The trauma that turned our hair grey — from surviving a natural disaster to losing a loved one – The Sun

AS new evidence from US scientists proves how acute stress can turn hair prematurely grey, three women tell Fabulous their stories – from surviving a natural disaster to losing a loved one.

‘I escaped death in the boxing day tsunami’

MICHELLE Mills-Porter, 51, is a professional speaker and consultant and lives near Birmingham with husband Stuart, 45, who runs a car valet business.

“I couldn’t believe what I was seeing as I looked out the window of our third- floor hotel room, watching everything around us being submerged in water.

The sea was rising all around us, palm trees had been felled and buildings knocked down as easily as if they were made of sand. Boats and buses were being washed along the road. It felt like the end of the world.

Just before Christmas in 2004, my partner Stuart and I had travelled to Sri Lanka to go scuba diving with a group from the UK. We’d only been there a couple of days when the tsunami hit.

On Boxing Day morning we were woken by loud banging and crashing. Stuart went to the window to find out what was going on, before shouting at me to come and look. The sea had already flooded the first floor of the hotel.

Doing our best to stay calm, we pulled on some clothes and prayed the water would subside. In shock, all we could do was stare outside. There was no one else around and we felt completely alone.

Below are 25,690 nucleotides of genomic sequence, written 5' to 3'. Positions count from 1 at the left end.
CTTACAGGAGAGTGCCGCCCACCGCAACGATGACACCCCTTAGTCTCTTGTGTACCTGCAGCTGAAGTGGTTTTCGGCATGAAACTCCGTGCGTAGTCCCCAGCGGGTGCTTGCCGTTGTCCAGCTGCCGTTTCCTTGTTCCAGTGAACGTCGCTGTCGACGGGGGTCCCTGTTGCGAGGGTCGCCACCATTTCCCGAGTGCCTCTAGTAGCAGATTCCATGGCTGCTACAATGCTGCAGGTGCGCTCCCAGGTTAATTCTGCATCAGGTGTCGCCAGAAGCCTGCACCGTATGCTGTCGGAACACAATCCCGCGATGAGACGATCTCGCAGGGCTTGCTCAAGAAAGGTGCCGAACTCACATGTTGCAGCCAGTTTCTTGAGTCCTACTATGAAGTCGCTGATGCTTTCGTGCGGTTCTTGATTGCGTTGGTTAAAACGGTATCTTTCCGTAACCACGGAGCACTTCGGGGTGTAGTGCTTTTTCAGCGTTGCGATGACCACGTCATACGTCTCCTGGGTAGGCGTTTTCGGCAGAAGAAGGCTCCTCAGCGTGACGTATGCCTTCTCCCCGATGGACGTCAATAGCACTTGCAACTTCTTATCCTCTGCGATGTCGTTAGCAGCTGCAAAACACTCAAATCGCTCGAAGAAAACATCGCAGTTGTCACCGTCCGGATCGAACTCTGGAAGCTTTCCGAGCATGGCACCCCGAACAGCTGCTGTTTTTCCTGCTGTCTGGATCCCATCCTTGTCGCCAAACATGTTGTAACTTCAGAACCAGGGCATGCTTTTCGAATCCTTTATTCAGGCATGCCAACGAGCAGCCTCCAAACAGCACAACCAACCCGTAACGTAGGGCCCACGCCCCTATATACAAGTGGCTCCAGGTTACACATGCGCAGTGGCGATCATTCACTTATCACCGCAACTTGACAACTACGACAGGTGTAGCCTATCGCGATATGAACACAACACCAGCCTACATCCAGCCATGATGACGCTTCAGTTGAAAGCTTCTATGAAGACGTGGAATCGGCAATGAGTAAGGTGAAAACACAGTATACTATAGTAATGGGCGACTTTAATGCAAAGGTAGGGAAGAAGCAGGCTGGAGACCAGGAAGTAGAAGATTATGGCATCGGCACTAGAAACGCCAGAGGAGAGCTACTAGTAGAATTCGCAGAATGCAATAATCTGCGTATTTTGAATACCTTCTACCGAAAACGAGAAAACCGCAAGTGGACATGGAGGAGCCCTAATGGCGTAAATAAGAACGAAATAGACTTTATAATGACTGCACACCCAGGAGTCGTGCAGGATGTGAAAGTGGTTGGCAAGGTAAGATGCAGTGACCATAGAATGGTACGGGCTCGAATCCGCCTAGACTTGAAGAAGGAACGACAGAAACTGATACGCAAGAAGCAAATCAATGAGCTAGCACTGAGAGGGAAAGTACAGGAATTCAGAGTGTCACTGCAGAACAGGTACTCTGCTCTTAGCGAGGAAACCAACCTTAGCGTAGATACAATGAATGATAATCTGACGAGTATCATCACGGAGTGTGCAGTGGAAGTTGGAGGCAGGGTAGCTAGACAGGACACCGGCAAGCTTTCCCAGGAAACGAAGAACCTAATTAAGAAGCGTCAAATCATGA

After two hours, the water started to recede, so we managed to half-swim, half-wade out of the hotel. The water, which came up to our chests, stank of fuel, salt, sewage and death.

In a bar opposite the hotel, we found some friends from our UK dive team and then later, the manager of the local dive centre, who took us to his uncle’s house further inland.

Inside, there were more than 100 refugees, and we learned there was a threat of a second tsunami. Terrified that we might die, Stuart and I vowed if we got out alive, we’d finally get married after 12 years together. Luckily, the second wave was not as severe.

Over the following days, everyone rallied together to take care of each other and we were so touched by the local community’s kindness. When we were able to travel back to the UK the following week, Stuart and I felt physically fine.